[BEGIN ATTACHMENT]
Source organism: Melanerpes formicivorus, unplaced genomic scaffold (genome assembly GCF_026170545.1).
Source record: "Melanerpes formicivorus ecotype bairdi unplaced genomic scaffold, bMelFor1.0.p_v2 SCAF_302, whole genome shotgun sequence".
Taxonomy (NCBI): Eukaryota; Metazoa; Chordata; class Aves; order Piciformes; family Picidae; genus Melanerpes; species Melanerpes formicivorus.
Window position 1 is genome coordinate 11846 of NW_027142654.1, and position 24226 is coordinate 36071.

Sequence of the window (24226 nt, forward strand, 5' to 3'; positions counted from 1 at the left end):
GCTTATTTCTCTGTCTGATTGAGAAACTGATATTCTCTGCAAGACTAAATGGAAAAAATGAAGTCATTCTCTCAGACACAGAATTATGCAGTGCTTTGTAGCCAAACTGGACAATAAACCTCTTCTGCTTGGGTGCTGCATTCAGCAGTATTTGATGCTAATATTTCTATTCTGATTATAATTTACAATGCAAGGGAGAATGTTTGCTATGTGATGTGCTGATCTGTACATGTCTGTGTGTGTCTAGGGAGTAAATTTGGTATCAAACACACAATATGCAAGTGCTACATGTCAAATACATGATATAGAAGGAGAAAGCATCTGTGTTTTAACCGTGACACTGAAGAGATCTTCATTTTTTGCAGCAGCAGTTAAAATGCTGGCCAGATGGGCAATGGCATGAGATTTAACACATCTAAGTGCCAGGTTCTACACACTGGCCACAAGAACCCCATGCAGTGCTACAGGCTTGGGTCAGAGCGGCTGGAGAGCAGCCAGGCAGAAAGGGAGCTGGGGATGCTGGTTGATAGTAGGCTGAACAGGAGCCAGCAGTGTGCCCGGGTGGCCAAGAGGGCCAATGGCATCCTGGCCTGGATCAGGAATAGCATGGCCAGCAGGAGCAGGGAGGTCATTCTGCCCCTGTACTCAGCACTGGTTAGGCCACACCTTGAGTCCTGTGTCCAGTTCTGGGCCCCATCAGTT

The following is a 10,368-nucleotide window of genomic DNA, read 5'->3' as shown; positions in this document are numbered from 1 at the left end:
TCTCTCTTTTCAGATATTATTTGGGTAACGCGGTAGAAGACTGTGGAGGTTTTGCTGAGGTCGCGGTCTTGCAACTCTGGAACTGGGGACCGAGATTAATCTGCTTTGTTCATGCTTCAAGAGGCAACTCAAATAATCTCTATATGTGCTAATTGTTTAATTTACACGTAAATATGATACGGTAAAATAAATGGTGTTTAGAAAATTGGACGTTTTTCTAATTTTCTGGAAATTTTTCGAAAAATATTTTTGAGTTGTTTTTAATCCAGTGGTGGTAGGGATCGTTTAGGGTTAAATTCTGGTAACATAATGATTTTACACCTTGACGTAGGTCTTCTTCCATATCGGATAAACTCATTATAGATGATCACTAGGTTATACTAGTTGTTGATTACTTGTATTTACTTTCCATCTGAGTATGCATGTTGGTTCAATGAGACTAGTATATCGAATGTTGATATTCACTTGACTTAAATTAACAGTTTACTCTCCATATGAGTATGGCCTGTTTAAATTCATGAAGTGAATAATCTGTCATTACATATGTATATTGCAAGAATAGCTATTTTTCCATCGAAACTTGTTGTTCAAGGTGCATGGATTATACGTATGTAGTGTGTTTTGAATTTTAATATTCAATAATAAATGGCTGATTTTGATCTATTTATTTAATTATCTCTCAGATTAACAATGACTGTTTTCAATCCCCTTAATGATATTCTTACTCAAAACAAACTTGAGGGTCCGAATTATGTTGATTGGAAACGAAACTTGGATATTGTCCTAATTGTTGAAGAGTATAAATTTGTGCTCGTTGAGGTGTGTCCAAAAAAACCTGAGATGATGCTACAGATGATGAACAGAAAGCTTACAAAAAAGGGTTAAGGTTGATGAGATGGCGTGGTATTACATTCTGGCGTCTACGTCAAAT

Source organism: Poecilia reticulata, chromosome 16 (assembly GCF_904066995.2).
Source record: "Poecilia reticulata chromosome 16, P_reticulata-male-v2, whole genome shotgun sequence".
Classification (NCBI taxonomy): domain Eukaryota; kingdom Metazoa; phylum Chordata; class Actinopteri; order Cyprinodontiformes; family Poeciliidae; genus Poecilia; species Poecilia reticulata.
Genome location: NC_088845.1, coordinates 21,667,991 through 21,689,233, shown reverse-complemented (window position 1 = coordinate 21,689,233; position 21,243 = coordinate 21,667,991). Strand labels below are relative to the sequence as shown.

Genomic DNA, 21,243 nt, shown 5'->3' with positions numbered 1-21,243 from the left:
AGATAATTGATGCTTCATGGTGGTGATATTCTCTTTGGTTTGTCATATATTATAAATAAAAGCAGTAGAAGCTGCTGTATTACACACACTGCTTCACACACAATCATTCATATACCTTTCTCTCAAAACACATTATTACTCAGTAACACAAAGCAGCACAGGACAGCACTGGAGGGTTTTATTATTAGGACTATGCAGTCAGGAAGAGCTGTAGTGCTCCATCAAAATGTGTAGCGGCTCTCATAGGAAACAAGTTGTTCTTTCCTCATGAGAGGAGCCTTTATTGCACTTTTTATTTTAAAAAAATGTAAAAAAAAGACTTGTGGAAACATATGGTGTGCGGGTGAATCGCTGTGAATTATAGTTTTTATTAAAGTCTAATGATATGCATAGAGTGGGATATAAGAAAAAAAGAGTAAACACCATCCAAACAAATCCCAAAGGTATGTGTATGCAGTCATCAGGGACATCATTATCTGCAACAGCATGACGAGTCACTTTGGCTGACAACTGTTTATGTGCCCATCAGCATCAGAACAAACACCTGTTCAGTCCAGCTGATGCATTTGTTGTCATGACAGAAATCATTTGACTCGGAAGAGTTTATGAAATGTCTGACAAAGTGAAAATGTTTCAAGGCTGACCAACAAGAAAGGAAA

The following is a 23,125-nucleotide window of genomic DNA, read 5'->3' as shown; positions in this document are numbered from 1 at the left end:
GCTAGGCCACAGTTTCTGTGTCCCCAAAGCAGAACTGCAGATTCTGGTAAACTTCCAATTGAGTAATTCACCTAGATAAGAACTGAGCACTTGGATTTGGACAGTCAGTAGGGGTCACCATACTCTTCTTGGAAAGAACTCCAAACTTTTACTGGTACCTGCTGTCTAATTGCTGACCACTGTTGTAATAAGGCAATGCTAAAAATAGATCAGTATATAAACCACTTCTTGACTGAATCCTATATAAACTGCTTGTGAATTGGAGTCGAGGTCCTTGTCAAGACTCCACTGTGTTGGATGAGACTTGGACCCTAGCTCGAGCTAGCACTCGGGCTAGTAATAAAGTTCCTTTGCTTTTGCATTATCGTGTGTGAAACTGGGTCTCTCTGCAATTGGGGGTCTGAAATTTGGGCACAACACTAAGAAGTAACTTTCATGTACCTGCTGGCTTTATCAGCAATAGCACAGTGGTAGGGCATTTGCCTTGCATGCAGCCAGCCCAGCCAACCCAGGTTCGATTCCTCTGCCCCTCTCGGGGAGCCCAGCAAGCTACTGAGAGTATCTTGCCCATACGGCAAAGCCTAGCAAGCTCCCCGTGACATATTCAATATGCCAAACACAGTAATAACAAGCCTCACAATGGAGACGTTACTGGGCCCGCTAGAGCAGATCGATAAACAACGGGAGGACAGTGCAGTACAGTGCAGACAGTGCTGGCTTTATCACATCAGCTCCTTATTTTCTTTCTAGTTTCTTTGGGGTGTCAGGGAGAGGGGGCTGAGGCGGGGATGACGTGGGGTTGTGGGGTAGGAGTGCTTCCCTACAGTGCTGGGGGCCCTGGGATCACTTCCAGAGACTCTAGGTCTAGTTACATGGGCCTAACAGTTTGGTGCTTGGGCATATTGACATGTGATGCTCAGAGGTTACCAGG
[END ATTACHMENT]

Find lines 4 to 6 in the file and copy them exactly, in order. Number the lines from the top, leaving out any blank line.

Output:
Window position 1 is genome coordinate 11846 of NW_027142654.1, and position 24226 is coordinate 36071.

Sequence of the window (24226 nt, forward strand, 5' to 3'; positions counted from 1 at the left end):
GCTTATTTCTCTGTCTGATTGAGAAACTGATATTCTCTGCAAGACTAAATGGAAAAAATGAAGTCATTCTCTCAGACACAGAATTATGCAGTGCTTTGTAGCCAAACTGGACAATAAACCTCTTCTGCTTGGGTGCTGCATTCAGCAGTATTTGATGCTAATATTTCTATTCTGATTATAATTTACAATGCAAGGGAGAATGTTTGCTATGTGATGTGCTGATCTGTACATGTCTGTGTGTGTCTAGGGAGTAAATTTGGTATCAAACACACAATATGCAAGTGCTACATGTCAAATACATGATATAGAAGGAGAAAGCATCTGTGTTTTAACCGTGACACTGAAGAGATCTTCATTTTTTGCAGCAGCAGTTAAAATGCTGGCCAGATGGGCAATGGCATGAGATTTAACACATCTAAGTGCCAGGTTCTACACACTGGCCACAAGAACCCCATGCAGTGCTACAGGCTTGGGTCAGAGCGGCTGGAGAGCAGCCAGGCAGAAAGGGAGCTGGGGATGCTGGTTGATAGTAGGCTGAACAGGAGCCAGCAGTGTGCCCGGGTGGCCAAGAGGGCCAATGGCATCCTGGCCTGGATCAGGAATAGCATGGCCAGCAGGAGCAGGGAGGTCATTCTGCCCCTGTACTCAGCACTGGTTAGGCCACACCTTGAGTCCTGTGTCCAGTTCTGGGCCCCATCAGTT